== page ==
Balance bikes are a great starting point for kids when they’re learning to ride. They get the hang of balancing while moving without relying on stabilisers, so the transition to a pedal bike is often much quicker.
Our guide to teaching a child to cycle in 30 minutes is a good starting point for a first pedal bike, but if your child has just got a balance bike, or is used to riding one and is ready to move on to a bike with pedals, the followings tips will help.
How to ride a balance bike
Let your child stride along aboard the balance bike, allowing them to enjoy the feeling of movement under their own power.
Pretty soon, they will understand that with a little more striding they can lift their feet and glide for a few feet.
They may need help staying upright in the beginning, so it’s best that you support your child rather than the bike because this will enable them to stay in control of the bike and understand how to balance it.
Once children are able to glide on their balance bike, they’re already past the point of stabilisers.
When you start to become concerned that they can glide longer and faster than you can run, it’s time to think about a bicycle with pedals. These first two steps can last months or years.
You can get balance bikes for toddlers, so they can start to become familiar with the feeling of striding and gliding from early on. This will help them develop their sense of balance.
Then, when your child is ready, you can move on to a bike with pedals.
3. From balance bike to pedal bike
When choosing your child’s first pedal bike, look for something with proper brakes front and rear. It should also be the correct size, allowing them to comfortably reach the floor with both feet.
Remove the pedals from the new bike. Take the child, the balance bike and the new pedal version to a park with a shallow grass slope.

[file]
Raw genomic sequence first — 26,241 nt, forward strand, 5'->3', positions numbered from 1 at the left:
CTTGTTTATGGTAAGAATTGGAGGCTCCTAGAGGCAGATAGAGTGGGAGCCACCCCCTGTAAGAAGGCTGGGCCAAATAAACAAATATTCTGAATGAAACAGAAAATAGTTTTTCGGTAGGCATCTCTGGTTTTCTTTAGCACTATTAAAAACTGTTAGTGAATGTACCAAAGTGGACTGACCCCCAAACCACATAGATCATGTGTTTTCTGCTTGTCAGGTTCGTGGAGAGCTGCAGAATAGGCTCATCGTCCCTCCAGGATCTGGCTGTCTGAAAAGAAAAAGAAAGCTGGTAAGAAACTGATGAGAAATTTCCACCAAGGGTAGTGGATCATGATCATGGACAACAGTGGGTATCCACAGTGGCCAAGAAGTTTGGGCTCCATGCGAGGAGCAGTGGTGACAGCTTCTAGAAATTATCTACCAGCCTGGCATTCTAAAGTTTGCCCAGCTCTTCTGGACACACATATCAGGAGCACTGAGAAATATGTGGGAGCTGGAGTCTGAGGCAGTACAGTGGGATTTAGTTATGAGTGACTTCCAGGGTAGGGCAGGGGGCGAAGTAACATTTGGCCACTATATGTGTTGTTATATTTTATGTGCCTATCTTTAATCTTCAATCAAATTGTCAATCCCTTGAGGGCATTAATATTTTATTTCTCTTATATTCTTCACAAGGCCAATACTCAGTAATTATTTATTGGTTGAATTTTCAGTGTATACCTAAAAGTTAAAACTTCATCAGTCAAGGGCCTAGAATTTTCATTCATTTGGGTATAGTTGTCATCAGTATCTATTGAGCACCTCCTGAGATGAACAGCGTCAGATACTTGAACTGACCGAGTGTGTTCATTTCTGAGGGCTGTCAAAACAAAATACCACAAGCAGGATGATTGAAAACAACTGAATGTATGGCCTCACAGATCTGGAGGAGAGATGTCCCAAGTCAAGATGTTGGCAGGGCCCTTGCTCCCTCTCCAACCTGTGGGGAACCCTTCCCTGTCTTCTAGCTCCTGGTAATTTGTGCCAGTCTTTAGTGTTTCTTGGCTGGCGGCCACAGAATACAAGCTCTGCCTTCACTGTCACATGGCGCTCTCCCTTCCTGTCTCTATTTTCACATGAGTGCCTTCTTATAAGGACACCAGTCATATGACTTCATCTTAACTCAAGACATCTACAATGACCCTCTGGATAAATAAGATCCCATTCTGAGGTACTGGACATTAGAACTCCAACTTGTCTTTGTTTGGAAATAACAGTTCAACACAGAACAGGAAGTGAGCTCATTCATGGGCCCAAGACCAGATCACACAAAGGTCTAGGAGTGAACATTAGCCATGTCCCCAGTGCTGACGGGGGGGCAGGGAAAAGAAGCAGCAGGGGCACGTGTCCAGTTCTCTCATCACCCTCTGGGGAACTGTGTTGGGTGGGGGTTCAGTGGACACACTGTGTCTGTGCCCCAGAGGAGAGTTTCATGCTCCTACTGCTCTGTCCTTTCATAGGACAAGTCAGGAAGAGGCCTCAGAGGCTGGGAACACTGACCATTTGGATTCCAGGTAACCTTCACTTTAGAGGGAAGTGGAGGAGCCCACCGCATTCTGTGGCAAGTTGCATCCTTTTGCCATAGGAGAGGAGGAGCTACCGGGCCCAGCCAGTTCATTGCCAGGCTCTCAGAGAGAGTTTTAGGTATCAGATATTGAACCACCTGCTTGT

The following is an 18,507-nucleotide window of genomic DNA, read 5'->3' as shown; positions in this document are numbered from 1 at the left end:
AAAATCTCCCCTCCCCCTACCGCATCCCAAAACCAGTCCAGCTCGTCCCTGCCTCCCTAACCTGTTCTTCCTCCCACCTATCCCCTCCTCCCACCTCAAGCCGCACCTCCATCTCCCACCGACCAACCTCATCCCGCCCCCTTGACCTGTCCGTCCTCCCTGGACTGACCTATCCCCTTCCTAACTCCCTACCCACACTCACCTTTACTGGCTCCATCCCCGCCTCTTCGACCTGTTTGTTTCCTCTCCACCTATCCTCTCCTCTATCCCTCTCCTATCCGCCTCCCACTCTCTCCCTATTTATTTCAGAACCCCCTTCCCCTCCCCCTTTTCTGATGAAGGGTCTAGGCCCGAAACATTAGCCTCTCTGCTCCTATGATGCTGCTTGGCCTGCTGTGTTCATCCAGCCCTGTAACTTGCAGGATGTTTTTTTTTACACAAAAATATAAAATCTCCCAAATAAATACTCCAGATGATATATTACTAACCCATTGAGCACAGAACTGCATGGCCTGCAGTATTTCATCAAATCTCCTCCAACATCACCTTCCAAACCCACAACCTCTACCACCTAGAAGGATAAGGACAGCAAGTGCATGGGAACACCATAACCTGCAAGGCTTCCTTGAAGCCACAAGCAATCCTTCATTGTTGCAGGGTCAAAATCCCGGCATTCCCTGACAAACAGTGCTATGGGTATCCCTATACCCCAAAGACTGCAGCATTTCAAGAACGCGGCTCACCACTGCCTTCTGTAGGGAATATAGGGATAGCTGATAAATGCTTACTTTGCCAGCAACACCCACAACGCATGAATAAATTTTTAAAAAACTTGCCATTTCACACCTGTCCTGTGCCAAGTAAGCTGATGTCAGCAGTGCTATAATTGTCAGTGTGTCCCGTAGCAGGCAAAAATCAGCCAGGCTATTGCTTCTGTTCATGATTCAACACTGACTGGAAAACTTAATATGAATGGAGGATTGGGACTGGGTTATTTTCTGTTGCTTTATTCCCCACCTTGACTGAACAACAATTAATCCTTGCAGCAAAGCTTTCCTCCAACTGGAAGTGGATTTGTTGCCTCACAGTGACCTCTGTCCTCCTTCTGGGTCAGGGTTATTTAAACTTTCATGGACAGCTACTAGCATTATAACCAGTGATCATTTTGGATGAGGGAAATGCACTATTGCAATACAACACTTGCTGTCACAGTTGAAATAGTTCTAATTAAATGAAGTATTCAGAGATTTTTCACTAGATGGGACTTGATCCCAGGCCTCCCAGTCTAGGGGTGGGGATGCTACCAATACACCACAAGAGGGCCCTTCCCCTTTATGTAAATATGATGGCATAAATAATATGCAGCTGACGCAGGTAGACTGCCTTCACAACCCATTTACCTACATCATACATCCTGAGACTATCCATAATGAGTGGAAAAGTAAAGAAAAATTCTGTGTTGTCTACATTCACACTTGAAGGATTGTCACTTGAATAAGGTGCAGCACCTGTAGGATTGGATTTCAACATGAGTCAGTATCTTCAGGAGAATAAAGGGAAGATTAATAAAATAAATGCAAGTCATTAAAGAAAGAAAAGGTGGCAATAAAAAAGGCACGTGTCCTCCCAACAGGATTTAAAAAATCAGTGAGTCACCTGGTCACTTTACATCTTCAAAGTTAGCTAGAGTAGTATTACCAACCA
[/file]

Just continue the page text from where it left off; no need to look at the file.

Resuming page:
Let the child stride and glide down the slope on their balance bike. As experienced gliders, they should nail it first time with big smiles.
4. Using pedals
Now explain that you’re going to fit the pedals, but that they’re not going to pedal.
It’s just another stride and glide, only this time as they lift their feet off the grass, instead of holding them in the air, they need to place them on the pedals without trying to turn them. Get them to let the glide peter out as usual.
5. First cycling steps
After a few goes gliding with pedals as footrests, tell them that next time they can turn the pedals forward.
It will keep their speed up and enable them to add power to the glide when the slope stops doing it for them.
6. Keep practising
Most kids nail this first time. Let them keep practising these steps: stride a few paces, use the slope to instigate the glide phase, feet to the pedals, feel the glide begin to fade, turn the pedals forward.
Have a camera handy – your child is now cycling without stabilisers. Now all you need to do is facilitate regular sessions so they can continue practising and build confidence.
Remember to give lots of praise. Stuff will go wrong, kids will fall off, just make sure you’re ready to make them feel better with patience, love and sweets.